One thing that always surprises me about the phenomenon of chinoiserie is that people in the eighteenth century were so extremely keen to use East Asian elements in their houses and gardens. China was so much more remote and incomprehensible then than it is to us now, and yet Asian products were used to decorate the most intimate domestic spaces.
The seventeenth- and eighteenth-century English tended to be virulently anti-catholic, and yet they were happy to embrace objects from a culture that was not just non-Protestant, but entirely non-Christian.
And what continues to amaze me as well is the flexibility with which chinoiserie garden pavilions were mixed with classical pavilions and monuments without any sense of incongruity, as for instance at Shugborough, Stowe and Stourhead. In some ways our mid-eighteenth-century ancestors were much more broad-minded than we are.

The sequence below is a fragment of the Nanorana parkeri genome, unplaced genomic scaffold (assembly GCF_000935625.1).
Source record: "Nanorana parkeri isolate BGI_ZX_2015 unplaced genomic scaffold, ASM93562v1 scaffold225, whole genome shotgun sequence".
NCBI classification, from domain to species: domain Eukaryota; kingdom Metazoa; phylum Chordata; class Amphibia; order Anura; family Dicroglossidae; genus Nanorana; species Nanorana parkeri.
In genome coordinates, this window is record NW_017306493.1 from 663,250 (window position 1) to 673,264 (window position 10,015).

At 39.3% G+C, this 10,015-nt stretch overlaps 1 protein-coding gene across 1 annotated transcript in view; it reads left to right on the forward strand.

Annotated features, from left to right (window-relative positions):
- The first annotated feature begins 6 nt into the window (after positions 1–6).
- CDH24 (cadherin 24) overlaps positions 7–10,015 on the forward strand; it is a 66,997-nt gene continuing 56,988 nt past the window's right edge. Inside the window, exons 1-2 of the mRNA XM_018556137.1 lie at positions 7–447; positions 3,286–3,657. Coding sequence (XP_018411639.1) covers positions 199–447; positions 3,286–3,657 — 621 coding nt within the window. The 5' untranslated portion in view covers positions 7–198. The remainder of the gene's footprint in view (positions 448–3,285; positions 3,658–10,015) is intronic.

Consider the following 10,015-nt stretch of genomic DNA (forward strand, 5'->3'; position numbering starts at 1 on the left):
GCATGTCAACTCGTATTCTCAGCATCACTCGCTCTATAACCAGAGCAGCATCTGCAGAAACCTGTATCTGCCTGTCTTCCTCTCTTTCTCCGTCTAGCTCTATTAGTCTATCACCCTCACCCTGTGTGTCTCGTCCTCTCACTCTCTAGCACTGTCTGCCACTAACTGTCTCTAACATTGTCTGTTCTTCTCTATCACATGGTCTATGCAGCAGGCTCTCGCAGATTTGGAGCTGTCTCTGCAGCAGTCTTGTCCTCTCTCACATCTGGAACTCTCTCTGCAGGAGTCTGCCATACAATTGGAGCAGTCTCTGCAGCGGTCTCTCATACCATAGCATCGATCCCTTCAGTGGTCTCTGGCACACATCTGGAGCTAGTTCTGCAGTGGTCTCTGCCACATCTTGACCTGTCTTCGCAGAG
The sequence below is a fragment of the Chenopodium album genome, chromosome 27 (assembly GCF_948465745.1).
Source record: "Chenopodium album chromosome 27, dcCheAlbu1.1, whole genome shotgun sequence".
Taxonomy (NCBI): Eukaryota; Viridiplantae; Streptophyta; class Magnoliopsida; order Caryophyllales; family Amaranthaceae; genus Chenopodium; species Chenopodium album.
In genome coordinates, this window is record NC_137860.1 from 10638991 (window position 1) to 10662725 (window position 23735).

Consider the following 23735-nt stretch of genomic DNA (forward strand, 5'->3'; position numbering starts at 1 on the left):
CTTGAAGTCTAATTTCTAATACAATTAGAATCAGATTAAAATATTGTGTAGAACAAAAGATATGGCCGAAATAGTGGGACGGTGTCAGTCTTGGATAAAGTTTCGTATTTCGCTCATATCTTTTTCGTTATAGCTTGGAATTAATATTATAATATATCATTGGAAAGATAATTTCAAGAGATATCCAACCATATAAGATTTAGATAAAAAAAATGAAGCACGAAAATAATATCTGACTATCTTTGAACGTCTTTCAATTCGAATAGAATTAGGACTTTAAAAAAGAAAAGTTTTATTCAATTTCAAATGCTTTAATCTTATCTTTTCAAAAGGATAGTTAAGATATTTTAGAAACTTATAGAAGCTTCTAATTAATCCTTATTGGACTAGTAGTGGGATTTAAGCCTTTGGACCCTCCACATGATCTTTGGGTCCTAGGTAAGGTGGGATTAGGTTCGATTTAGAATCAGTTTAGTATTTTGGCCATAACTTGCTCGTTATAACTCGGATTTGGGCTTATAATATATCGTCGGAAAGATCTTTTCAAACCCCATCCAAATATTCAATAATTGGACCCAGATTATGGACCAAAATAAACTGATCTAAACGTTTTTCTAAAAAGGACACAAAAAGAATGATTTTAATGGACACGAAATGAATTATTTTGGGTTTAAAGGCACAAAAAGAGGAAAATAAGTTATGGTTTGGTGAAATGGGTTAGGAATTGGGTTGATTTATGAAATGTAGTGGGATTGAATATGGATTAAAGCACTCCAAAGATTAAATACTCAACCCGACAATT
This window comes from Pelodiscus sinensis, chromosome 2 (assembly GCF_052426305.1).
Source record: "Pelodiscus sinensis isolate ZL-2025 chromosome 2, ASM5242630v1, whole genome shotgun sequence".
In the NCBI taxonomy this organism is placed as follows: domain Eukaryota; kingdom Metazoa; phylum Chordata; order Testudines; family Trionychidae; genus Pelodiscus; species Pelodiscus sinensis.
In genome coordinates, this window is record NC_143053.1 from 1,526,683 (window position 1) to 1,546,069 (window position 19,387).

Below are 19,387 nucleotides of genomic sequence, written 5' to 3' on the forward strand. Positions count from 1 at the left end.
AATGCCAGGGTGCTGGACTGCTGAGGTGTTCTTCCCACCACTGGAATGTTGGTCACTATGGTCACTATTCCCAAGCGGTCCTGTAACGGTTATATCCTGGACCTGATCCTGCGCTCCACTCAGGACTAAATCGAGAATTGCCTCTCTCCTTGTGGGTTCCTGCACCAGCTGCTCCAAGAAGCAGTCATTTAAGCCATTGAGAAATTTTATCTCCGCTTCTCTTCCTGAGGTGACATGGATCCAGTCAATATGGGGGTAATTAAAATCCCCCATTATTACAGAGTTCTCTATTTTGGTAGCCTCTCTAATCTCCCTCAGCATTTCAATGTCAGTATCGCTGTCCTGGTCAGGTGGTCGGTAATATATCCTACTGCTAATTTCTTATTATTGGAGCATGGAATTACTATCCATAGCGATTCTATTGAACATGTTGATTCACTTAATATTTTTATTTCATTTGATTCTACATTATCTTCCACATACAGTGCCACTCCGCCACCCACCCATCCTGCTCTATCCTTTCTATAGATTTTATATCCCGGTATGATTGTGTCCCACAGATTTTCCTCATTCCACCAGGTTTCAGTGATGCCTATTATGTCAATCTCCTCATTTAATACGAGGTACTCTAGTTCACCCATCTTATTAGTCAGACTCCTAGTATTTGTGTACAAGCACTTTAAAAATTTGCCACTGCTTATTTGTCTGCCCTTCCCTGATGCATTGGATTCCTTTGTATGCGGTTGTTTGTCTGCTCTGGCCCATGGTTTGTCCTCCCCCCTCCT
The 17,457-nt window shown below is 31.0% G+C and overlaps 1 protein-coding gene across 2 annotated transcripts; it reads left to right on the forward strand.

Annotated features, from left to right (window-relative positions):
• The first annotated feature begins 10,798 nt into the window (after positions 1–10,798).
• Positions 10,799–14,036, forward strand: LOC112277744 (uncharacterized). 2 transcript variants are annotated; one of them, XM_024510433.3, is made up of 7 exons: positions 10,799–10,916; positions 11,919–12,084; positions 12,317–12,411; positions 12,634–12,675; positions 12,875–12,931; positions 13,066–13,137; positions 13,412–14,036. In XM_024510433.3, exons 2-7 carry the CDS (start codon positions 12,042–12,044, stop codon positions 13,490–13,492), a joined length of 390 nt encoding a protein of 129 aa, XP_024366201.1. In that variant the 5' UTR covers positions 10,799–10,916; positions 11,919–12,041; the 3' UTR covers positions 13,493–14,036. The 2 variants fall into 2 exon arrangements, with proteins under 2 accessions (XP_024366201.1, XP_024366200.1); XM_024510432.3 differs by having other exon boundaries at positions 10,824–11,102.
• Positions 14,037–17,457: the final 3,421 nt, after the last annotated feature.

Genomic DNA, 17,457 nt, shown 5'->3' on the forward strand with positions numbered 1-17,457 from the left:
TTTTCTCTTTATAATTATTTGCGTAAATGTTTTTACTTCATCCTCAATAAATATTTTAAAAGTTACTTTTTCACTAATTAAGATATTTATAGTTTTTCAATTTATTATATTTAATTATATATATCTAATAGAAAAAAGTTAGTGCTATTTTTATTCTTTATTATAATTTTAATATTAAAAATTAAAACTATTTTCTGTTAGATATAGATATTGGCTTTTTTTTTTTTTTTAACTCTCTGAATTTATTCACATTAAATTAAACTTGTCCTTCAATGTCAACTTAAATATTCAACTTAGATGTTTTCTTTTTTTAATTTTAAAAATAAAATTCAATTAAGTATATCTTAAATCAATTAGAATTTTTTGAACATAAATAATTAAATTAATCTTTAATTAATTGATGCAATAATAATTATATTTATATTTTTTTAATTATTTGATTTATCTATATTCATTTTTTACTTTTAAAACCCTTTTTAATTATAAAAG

I am aware of all the usual answers: that people loved the beauty and glamour of lacquer, porcelain and silk, and that they misinterpteted the meaning of the motifs to suit their preconceptions, etc. etc. – but that still doesn’t entirely take away my astonishment.
More about the deployment of chinoiserie in the English garden here (pp. 9 & 10).